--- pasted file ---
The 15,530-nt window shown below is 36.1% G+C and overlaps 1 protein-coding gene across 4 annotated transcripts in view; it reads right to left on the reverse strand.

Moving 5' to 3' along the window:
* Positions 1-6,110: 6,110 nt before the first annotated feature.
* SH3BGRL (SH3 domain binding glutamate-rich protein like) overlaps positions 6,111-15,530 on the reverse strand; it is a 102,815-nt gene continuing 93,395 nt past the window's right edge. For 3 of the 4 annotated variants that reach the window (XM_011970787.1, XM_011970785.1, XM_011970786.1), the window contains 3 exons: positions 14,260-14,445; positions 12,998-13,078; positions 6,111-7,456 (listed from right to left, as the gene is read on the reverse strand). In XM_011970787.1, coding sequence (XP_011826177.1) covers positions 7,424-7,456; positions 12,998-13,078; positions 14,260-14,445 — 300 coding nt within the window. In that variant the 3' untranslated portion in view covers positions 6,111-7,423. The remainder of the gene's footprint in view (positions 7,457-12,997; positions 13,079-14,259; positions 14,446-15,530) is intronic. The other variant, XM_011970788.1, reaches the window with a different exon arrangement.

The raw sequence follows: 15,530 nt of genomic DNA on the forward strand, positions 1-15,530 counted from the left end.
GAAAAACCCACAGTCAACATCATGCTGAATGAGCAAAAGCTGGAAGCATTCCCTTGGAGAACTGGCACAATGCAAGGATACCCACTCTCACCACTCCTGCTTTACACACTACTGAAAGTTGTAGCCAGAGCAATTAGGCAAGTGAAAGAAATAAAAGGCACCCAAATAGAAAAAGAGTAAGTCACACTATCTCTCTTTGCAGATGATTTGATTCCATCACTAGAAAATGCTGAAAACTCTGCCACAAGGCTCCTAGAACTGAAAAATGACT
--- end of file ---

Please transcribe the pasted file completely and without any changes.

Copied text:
The 15,530-nt window shown below is 36.1% G+C and overlaps 1 protein-coding gene across 4 annotated transcripts in view; it reads right to left on the reverse strand.

Moving 5' to 3' along the window:
* Positions 1-6,110: 6,110 nt before the first annotated feature.
* SH3BGRL (SH3 domain binding glutamate-rich protein like) overlaps positions 6,111-15,530 on the reverse strand; it is a 102,815-nt gene continuing 93,395 nt past the window's right edge. For 3 of the 4 annotated variants that reach the window (XM_011970787.1, XM_011970785.1, XM_011970786.1), the window contains 3 exons: positions 14,260-14,445; positions 12,998-13,078; positions 6,111-7,456 (listed from right to left, as the gene is read on the reverse strand). In XM_011970787.1, coding sequence (XP_011826177.1) covers positions 7,424-7,456; positions 12,998-13,078; positions 14,260-14,445 — 300 coding nt within the window. In that variant the 3' untranslated portion in view covers positions 6,111-7,423. The remainder of the gene's footprint in view (positions 7,457-12,997; positions 13,079-14,259; positions 14,446-15,530) is intronic. The other variant, XM_011970788.1, reaches the window with a different exon arrangement.

The raw sequence follows: 15,530 nt of genomic DNA on the forward strand, positions 1-15,530 counted from the left end.
GAAAAACCCACAGTCAACATCATGCTGAATGAGCAAAAGCTGGAAGCATTCCCTTGGAGAACTGGCACAATGCAAGGATACCCACTCTCACCACTCCTGCTTTACACACTACTGAAAGTTGTAGCCAGAGCAATTAGGCAAGTGAAAGAAATAAAAGGCACCCAAATAGAAAAAGAGTAAGTCACACTATCTCTCTTTGCAGATGATTTGATTCCATCACTAGAAAATGCTGAAAACTCTGCCACAAGGCTCCTAGAACTGAAAAATGACT